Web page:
Getting the Most Out of Customer Data

Getting the Most Out of Customer Data

As a marketing analytics provider, we talk a lot about silos. Silos can describe any number of things, including:
  • Departments and/or groups within an organization that experience a disconnect or do not benefit from collaboration
  • Implemented technologies or applications that do not talk to each other
  • Disparate data sources
We also talk a lot about the ‘single version of the truth’. It’s the phenomenon that occurs when the business has worked to integrate all relevant data sources and has mutually agreed upon the metrics by which to measure the business. When a ‘single version of the truth’ is achieved, there’s no disagreement on sales or performance. But what about when a business is planning for the future? I spent some time last week chatting with a large national department store and one of the largest third party data providers. The department store was discussing how they use customer data to devise future marketing and business plans. In retail, the notion of top-down and bottom-up planning as discrete activities is not uncommon. The management team issues high level objectives related to sales, margin, and more. Then the merchandising team gets to work creating bottom-up plans, which detail the minute tactics to achieve the high level sales objectives. This includes many decisions related to merchandise and assortment plans, in addition to promotional plans. The category managers make decisions using historical performance records and perhaps, some sales forecast data to determine where to grow, maintain and reduce areas of the merchandise assortment. In large part, the analytics performed by the merchandising team is largely internal data related to sales and product related metrics while ignoring customer insights. On the other hand, the executive team looks to market indicators for planning purposes. Economic indicators, competitive intelligence and consumer aggregate data to uncover areas of opportunities for the coming quarters and years. Then the distinct parties (i.e., executives and merchandisers) work together to arrive at a mutually agreeable plan. The same happens for marketers. Executives review external data sources, where teams in charge of the marketing plan review historical performance and perhaps (if they’re lucky), predictive analytics. There has to be a better way. Today, when the customer is moving faster than the marketing organization, marketers must determine what is necessary to support agility. These planning processes are clearly clunky and glacial in nature. The next step in getting to agility is getting all your marketing data (whether internal or external) in a single place, for executives and marketers alike. For an accurate 360-degree view of the customer, the marketer must understand the customer in context of her interactions with the business establishment, her interactions as a part of a crowd, and her interactions outside of the business establishment. Now, that’s how marketers can get the most out of customer data. Look for more on this topic as Manthan is constantly looking for innovative ways to incorporate external data in deriving insights that are meaningful to marketers and merchandisers while blending long term planning information into day-to-day business decisions. Related Solution: Transform your Customer Marketing with Manthan’s Customer Analytics Solution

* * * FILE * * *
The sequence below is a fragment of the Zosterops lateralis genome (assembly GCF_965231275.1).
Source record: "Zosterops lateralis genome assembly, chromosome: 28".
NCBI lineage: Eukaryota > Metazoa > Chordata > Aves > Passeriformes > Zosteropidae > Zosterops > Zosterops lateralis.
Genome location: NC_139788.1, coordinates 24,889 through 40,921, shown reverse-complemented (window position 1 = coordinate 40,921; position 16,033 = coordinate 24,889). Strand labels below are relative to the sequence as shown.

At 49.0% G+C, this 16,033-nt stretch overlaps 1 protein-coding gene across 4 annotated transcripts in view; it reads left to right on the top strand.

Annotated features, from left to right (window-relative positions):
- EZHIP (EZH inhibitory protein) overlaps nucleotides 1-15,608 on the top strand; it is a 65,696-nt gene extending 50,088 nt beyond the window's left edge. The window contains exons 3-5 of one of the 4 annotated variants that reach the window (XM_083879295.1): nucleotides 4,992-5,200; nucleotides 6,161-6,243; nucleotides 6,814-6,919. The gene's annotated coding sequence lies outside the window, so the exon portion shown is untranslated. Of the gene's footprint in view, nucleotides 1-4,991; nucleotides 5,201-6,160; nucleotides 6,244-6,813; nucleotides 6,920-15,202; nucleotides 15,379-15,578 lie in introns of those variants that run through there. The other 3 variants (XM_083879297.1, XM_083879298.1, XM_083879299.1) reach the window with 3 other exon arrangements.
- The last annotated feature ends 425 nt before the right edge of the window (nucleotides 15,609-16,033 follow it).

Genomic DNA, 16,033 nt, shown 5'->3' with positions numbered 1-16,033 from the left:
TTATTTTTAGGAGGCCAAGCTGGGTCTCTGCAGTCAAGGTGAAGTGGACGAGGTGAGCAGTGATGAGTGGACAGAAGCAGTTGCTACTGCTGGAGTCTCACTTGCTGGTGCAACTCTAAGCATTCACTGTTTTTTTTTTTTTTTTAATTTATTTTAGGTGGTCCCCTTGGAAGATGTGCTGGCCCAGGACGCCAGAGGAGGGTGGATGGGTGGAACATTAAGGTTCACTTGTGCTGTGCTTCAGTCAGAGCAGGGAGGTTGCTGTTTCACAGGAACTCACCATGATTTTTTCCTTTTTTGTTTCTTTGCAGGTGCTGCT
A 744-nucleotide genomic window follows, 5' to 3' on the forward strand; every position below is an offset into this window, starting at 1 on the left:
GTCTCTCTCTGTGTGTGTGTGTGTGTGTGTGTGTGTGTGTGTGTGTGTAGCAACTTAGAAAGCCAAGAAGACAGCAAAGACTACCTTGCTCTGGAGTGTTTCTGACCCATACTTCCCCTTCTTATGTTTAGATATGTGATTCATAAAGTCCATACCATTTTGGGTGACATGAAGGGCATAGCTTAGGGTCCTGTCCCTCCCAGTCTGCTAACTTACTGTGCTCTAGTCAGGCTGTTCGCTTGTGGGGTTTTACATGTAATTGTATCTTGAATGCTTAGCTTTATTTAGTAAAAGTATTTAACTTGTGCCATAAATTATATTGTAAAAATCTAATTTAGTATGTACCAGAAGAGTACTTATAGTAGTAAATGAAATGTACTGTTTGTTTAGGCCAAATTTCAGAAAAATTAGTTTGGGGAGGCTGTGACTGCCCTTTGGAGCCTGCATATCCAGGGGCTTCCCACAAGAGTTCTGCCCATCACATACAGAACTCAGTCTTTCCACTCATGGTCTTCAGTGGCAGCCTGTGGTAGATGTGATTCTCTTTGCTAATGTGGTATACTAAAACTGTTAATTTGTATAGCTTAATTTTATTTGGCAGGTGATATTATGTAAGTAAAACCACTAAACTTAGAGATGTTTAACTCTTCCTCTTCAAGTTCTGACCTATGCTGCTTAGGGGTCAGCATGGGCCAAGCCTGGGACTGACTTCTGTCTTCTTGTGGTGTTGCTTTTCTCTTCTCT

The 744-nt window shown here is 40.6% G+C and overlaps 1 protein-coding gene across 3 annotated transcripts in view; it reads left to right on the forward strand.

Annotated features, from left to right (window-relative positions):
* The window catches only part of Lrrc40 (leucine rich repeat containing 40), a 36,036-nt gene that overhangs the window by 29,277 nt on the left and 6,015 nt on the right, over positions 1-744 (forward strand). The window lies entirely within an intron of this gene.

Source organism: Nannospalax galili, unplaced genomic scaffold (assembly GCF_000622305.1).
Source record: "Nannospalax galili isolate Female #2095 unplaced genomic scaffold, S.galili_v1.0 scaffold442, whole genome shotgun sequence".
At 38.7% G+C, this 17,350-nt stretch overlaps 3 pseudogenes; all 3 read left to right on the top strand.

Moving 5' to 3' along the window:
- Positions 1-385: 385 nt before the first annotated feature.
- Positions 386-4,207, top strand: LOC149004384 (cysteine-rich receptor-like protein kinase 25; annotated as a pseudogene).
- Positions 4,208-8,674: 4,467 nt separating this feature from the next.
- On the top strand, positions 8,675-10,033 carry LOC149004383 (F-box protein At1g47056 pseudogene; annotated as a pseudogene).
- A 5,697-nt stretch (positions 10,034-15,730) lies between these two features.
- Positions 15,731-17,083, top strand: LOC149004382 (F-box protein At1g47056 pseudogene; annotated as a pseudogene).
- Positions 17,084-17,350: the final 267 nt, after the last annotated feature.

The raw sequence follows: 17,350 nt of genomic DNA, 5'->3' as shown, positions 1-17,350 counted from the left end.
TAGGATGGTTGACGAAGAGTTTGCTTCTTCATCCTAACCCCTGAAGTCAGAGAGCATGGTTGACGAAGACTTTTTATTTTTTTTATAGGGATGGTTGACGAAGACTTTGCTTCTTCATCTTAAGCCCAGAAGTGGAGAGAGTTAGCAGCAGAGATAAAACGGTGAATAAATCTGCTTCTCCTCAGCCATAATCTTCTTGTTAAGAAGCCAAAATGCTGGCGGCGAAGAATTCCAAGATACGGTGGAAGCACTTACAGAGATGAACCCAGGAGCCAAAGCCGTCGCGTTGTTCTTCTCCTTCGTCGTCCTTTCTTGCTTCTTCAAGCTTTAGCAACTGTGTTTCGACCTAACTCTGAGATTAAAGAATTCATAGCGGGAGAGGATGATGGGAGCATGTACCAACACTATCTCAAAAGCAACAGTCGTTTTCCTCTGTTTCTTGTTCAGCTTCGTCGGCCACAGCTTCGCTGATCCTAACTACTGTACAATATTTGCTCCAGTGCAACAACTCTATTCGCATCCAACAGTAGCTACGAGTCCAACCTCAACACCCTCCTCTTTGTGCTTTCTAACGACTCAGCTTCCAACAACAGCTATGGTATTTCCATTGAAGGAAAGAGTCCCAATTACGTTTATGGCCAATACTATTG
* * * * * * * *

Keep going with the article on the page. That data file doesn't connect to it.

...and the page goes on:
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Author- Naini Mandala

Naini Mandala
Naini Mandala is Head of Ecommerce Analytics at Manthan. In this capacity, he brings together his expertise in IT and business efforts in CRM, e-business, pricing, product development and product management to support Manthan’s objective in creating transformational analytics to support marketers in the digital age. Naini has a strong record with leading brands such as Kohl’s, Safeway and Dell. At Kohl’s, he was focused on driving cross-organizational collaboration to help the retailer become a data-driven enterprise with the infusion of analytics into day-to-day decision-making. His strengths lay within enabling teams, processes and big-data technologies to convert data into analytical insights and insights to action, to drive customer relevant marketing, assortment, inventory and product development strategies. He has a Masters in Industrial Engineering from Arizona State University and a MBA from Thunderbird, School of Global Management. Linkedin

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